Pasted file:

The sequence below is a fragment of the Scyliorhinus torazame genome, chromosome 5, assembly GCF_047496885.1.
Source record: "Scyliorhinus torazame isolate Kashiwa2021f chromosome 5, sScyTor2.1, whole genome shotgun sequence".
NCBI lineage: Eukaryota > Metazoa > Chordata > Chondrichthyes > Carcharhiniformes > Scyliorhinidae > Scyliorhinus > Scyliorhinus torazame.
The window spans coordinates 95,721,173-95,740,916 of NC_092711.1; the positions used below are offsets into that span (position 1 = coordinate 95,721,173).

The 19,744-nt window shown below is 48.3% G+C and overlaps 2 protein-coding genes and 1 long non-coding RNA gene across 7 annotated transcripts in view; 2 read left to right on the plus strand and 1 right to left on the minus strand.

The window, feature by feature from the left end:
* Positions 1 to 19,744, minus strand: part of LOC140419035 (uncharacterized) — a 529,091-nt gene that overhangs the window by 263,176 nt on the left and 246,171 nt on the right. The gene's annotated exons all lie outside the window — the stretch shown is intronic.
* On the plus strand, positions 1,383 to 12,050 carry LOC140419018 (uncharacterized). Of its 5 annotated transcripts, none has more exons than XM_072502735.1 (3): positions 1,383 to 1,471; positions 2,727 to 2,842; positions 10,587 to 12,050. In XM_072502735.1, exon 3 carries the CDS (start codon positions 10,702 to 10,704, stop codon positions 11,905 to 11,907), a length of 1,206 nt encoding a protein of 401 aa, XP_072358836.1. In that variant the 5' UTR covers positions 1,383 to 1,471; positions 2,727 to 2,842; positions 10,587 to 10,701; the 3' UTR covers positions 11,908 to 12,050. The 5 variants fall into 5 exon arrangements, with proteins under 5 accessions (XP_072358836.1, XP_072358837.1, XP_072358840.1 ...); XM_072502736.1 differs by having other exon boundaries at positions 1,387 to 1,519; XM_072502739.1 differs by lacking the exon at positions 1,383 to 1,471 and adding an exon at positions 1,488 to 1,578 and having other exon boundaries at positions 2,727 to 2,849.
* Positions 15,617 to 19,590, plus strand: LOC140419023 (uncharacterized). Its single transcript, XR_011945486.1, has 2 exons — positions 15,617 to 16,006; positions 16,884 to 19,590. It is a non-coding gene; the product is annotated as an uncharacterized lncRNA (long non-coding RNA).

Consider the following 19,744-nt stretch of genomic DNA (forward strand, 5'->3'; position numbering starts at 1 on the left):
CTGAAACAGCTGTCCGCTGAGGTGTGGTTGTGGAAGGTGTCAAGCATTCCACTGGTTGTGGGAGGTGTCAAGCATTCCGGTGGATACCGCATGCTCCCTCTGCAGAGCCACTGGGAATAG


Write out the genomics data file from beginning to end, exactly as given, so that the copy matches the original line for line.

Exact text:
The sequence below is a fragment of the Scyliorhinus torazame genome, chromosome 5, assembly GCF_047496885.1.
Source record: "Scyliorhinus torazame isolate Kashiwa2021f chromosome 5, sScyTor2.1, whole genome shotgun sequence".
NCBI lineage: Eukaryota > Metazoa > Chordata > Chondrichthyes > Carcharhiniformes > Scyliorhinidae > Scyliorhinus > Scyliorhinus torazame.
The window spans coordinates 95,721,173-95,740,916 of NC_092711.1; the positions used below are offsets into that span (position 1 = coordinate 95,721,173).

The 19,744-nt window shown below is 48.3% G+C and overlaps 2 protein-coding genes and 1 long non-coding RNA gene across 7 annotated transcripts in view; 2 read left to right on the plus strand and 1 right to left on the minus strand.

The window, feature by feature from the left end:
* Positions 1 to 19,744, minus strand: part of LOC140419035 (uncharacterized) — a 529,091-nt gene that overhangs the window by 263,176 nt on the left and 246,171 nt on the right. The gene's annotated exons all lie outside the window — the stretch shown is intronic.
* On the plus strand, positions 1,383 to 12,050 carry LOC140419018 (uncharacterized). Of its 5 annotated transcripts, none has more exons than XM_072502735.1 (3): positions 1,383 to 1,471; positions 2,727 to 2,842; positions 10,587 to 12,050. In XM_072502735.1, exon 3 carries the CDS (start codon positions 10,702 to 10,704, stop codon positions 11,905 to 11,907), a length of 1,206 nt encoding a protein of 401 aa, XP_072358836.1. In that variant the 5' UTR covers positions 1,383 to 1,471; positions 2,727 to 2,842; positions 10,587 to 10,701; the 3' UTR covers positions 11,908 to 12,050. The 5 variants fall into 5 exon arrangements, with proteins under 5 accessions (XP_072358836.1, XP_072358837.1, XP_072358840.1 ...); XM_072502736.1 differs by having other exon boundaries at positions 1,387 to 1,519; XM_072502739.1 differs by lacking the exon at positions 1,383 to 1,471 and adding an exon at positions 1,488 to 1,578 and having other exon boundaries at positions 2,727 to 2,849.
* Positions 15,617 to 19,590, plus strand: LOC140419023 (uncharacterized). Its single transcript, XR_011945486.1, has 2 exons — positions 15,617 to 16,006; positions 16,884 to 19,590. It is a non-coding gene; the product is annotated as an uncharacterized lncRNA (long non-coding RNA).

Consider the following 19,744-nt stretch of genomic DNA (forward strand, 5'->3'; position numbering starts at 1 on the left):
CTGAAACAGCTGTCCGCTGAGGTGTGGTTGTGGAAGGTGTCAAGCATTCCACTGGTTGTGGGAGGTGTCAAGCATTCCGGTGGATACCGCATGCTCCCTCTGCAGAGCCACTGGGAATAG